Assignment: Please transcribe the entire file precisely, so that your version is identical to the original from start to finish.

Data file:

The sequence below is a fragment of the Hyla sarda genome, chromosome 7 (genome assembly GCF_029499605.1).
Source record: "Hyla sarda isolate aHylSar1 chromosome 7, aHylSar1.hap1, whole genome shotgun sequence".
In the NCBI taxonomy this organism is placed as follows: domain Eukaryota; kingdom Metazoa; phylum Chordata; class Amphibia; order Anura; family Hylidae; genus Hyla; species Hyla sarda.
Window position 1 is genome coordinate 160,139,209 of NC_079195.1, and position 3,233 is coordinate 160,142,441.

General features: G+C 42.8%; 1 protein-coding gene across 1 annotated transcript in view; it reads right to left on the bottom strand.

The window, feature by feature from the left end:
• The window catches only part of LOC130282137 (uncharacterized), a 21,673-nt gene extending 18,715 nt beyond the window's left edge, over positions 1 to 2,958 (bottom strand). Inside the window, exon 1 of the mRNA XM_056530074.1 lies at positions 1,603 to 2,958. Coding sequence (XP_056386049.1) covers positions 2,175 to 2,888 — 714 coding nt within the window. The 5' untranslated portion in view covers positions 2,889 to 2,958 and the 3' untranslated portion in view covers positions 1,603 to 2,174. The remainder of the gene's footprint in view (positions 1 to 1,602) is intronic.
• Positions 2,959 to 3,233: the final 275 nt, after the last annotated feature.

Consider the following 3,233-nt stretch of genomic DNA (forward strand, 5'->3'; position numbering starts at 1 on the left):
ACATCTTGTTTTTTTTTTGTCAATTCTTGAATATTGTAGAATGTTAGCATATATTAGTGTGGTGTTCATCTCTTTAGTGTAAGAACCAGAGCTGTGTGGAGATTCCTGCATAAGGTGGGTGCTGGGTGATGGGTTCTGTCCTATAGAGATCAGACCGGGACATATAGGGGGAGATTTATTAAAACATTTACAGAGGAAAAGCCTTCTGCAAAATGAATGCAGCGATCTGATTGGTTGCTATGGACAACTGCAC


The sequence below is a fragment of the Hyla sarda genome, chromosome 7 (genome assembly GCF_029499605.1).
Source record: "Hyla sarda isolate aHylSar1 chromosome 7, aHylSar1.hap1, whole genome shotgun sequence".
In the NCBI taxonomy this organism is placed as follows: domain Eukaryota; kingdom Metazoa; phylum Chordata; class Amphibia; order Anura; family Hylidae; genus Hyla; species Hyla sarda.
Window position 1 is genome coordinate 160,139,209 of NC_079195.1, and position 3,233 is coordinate 160,142,441.

General features: G+C 42.8%; 1 protein-coding gene across 1 annotated transcript in view; it reads right to left on the bottom strand.

The window, feature by feature from the left end:
• The window catches only part of LOC130282137 (uncharacterized), a 21,673-nt gene extending 18,715 nt beyond the window's left edge, over positions 1 to 2,958 (bottom strand). Inside the window, exon 1 of the mRNA XM_056530074.1 lies at positions 1,603 to 2,958. Coding sequence (XP_056386049.1) covers positions 2,175 to 2,888 — 714 coding nt within the window. The 5' untranslated portion in view covers positions 2,889 to 2,958 and the 3' untranslated portion in view covers positions 1,603 to 2,174. The remainder of the gene's footprint in view (positions 1 to 1,602) is intronic.
• Positions 2,959 to 3,233: the final 275 nt, after the last annotated feature.

Consider the following 3,233-nt stretch of genomic DNA (forward strand, 5'->3'; position numbering starts at 1 on the left):
ACATCTTGTTTTTTTTTTGTCAATTCTTGAATATTGTAGAATGTTAGCATATATTAGTGTGGTGTTCATCTCTTTAGTGTAAGAACCAGAGCTGTGTGGAGATTCCTGCATAAGGTGGGTGCTGGGTGATGGGTTCTGTCCTATAGAGATCAGACCGGGACATATAGGGGGAGATTTATTAAAACATTTACAGAGGAAAAGCCTTCTGCAAAATGAATGCAGCGATCTGATTGGTTGCTATGGACAACTGCAC